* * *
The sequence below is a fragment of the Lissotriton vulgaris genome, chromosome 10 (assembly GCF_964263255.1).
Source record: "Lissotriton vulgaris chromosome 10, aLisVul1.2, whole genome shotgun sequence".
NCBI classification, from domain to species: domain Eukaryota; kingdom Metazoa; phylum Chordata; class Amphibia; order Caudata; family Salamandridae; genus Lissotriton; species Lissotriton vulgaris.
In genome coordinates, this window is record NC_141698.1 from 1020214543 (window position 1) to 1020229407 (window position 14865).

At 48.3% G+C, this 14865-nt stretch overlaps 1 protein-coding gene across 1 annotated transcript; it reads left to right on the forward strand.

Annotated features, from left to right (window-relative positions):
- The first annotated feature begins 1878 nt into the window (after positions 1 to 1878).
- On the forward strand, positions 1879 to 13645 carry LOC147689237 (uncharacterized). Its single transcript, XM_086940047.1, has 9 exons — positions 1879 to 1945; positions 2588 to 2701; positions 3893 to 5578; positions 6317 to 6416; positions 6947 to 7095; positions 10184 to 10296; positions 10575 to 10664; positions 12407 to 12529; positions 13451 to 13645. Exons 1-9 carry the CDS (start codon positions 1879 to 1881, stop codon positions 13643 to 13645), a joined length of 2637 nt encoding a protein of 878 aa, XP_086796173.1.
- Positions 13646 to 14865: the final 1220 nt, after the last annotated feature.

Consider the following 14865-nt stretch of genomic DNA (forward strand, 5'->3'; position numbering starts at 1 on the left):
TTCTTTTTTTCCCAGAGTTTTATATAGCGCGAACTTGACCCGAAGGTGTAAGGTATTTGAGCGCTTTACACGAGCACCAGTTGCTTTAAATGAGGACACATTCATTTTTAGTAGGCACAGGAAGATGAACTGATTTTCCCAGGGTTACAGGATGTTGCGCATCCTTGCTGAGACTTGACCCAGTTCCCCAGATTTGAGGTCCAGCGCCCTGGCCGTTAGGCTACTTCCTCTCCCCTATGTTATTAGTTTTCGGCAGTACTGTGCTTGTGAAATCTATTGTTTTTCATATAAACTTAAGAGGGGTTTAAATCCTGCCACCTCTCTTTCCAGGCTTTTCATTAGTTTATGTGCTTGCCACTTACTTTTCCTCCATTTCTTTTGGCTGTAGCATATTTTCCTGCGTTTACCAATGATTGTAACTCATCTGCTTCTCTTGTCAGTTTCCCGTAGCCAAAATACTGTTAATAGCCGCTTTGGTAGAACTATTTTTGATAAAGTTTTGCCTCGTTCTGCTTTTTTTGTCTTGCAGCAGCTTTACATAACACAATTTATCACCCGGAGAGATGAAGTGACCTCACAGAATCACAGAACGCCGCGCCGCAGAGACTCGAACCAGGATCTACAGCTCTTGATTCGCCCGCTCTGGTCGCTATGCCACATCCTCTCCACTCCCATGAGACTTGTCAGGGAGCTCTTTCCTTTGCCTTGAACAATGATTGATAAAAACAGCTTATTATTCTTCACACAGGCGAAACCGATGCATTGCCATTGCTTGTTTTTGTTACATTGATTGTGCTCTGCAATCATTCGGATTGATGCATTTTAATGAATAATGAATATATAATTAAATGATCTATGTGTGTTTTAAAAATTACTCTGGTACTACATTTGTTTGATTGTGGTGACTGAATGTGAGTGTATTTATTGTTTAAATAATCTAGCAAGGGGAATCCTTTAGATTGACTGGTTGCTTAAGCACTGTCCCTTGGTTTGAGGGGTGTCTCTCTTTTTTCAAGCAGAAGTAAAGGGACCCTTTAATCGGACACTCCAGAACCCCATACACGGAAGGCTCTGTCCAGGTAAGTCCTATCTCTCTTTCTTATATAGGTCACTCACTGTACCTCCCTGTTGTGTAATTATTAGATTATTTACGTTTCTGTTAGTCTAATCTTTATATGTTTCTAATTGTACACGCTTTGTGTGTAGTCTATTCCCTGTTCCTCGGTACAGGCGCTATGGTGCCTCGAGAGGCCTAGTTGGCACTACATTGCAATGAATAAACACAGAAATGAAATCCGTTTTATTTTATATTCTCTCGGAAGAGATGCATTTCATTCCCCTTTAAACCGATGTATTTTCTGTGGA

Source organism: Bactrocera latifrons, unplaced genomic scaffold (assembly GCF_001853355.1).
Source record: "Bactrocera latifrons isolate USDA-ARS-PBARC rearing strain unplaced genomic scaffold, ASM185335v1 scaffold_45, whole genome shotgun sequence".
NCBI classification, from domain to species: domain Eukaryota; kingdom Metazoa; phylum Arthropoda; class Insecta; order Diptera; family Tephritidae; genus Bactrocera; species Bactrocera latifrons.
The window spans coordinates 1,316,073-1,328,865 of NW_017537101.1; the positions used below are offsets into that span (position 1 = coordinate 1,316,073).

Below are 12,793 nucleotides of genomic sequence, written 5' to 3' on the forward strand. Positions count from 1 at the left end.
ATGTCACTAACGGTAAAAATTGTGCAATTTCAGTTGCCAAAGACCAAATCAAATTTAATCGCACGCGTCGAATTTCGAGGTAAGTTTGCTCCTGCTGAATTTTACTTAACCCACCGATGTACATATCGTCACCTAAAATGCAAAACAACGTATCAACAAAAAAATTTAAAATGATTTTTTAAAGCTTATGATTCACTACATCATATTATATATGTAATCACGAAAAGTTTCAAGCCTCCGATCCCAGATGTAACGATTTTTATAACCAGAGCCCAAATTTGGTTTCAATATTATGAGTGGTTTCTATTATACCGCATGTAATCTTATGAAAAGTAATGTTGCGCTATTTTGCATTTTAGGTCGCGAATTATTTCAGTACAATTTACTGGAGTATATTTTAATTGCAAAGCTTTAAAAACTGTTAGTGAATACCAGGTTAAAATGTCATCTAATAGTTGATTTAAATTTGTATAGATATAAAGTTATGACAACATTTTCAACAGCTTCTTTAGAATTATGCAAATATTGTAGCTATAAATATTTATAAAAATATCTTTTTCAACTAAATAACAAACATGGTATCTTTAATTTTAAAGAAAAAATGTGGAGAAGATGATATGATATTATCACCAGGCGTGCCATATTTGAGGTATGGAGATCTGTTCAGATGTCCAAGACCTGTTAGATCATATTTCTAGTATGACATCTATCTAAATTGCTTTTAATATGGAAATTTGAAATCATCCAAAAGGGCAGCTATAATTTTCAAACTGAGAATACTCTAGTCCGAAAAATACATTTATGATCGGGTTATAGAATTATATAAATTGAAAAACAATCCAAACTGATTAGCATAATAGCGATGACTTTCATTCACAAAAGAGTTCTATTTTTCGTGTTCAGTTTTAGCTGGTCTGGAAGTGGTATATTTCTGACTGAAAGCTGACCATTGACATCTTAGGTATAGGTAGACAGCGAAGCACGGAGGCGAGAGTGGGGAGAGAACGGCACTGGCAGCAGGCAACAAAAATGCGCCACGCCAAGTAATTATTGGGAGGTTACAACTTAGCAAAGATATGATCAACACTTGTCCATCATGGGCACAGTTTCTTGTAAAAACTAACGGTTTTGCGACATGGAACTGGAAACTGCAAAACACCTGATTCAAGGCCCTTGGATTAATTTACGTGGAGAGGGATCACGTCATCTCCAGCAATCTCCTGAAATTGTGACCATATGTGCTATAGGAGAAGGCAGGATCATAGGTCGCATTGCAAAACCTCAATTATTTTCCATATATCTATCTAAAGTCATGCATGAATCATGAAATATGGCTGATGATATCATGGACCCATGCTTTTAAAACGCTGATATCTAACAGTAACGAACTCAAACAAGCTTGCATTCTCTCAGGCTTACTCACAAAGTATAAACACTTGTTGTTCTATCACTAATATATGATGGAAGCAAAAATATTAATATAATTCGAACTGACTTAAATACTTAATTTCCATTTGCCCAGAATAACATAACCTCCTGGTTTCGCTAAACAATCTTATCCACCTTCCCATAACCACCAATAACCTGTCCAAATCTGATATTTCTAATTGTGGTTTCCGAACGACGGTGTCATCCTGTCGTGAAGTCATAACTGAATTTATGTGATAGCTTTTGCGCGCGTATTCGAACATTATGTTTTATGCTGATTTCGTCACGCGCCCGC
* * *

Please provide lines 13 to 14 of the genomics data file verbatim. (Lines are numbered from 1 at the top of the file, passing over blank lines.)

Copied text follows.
Source record: "Bactrocera latifrons isolate USDA-ARS-PBARC rearing strain unplaced genomic scaffold, ASM185335v1 scaffold_45, whole genome shotgun sequence".
NCBI classification, from domain to species: domain Eukaryota; kingdom Metazoa; phylum Arthropoda; class Insecta; order Diptera; family Tephritidae; genus Bactrocera; species Bactrocera latifrons.